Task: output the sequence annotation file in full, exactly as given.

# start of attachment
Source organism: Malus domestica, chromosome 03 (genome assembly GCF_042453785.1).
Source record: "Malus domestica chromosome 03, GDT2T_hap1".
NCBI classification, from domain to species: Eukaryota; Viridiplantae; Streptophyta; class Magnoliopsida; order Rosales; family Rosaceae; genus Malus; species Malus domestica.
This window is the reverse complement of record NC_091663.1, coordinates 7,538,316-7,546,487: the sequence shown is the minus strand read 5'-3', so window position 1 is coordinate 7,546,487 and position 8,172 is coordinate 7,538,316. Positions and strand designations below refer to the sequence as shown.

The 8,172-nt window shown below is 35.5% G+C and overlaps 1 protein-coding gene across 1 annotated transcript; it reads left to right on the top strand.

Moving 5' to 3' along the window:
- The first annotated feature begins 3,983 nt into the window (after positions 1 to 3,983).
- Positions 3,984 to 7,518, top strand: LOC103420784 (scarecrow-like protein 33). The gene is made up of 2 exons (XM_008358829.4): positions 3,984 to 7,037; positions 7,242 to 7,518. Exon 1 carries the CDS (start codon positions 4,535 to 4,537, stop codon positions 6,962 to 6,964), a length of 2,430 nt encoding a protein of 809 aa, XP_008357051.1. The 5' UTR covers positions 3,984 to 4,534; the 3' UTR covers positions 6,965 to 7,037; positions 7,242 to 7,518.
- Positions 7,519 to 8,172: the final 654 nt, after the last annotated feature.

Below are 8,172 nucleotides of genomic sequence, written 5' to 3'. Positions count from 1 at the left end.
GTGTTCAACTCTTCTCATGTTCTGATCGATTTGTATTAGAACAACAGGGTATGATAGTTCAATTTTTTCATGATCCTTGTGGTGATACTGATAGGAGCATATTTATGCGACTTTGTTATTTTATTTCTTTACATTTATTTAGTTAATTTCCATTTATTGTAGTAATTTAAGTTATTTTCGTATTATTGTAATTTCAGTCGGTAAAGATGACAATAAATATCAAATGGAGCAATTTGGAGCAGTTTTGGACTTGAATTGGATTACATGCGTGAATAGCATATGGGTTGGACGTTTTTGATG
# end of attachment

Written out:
Source organism: Malus domestica, chromosome 03 (genome assembly GCF_042453785.1).
Source record: "Malus domestica chromosome 03, GDT2T_hap1".
NCBI classification, from domain to species: Eukaryota; Viridiplantae; Streptophyta; class Magnoliopsida; order Rosales; family Rosaceae; genus Malus; species Malus domestica.
This window is the reverse complement of record NC_091663.1, coordinates 7,538,316-7,546,487: the sequence shown is the minus strand read 5'-3', so window position 1 is coordinate 7,546,487 and position 8,172 is coordinate 7,538,316. Positions and strand designations below refer to the sequence as shown.

The 8,172-nt window shown below is 35.5% G+C and overlaps 1 protein-coding gene across 1 annotated transcript; it reads left to right on the top strand.

Moving 5' to 3' along the window:
- The first annotated feature begins 3,983 nt into the window (after positions 1 to 3,983).
- Positions 3,984 to 7,518, top strand: LOC103420784 (scarecrow-like protein 33). The gene is made up of 2 exons (XM_008358829.4): positions 3,984 to 7,037; positions 7,242 to 7,518. Exon 1 carries the CDS (start codon positions 4,535 to 4,537, stop codon positions 6,962 to 6,964), a length of 2,430 nt encoding a protein of 809 aa, XP_008357051.1. The 5' UTR covers positions 3,984 to 4,534; the 3' UTR covers positions 6,965 to 7,037; positions 7,242 to 7,518.
- Positions 7,519 to 8,172: the final 654 nt, after the last annotated feature.

Below are 8,172 nucleotides of genomic sequence, written 5' to 3'. Positions count from 1 at the left end.
GTGTTCAACTCTTCTCATGTTCTGATCGATTTGTATTAGAACAACAGGGTATGATAGTTCAATTTTTTCATGATCCTTGTGGTGATACTGATAGGAGCATATTTATGCGACTTTGTTATTTTATTTCTTTACATTTATTTAGTTAATTTCCATTTATTGTAGTAATTTAAGTTATTTTCGTATTATTGTAATTTCAGTCGGTAAAGATGACAATAAATATCAAATGGAGCAATTTGGAGCAGTTTTGGACTTGAATTGGATTACATGCGTGAATAGCATATGGGTTGGACGTTTTTGATG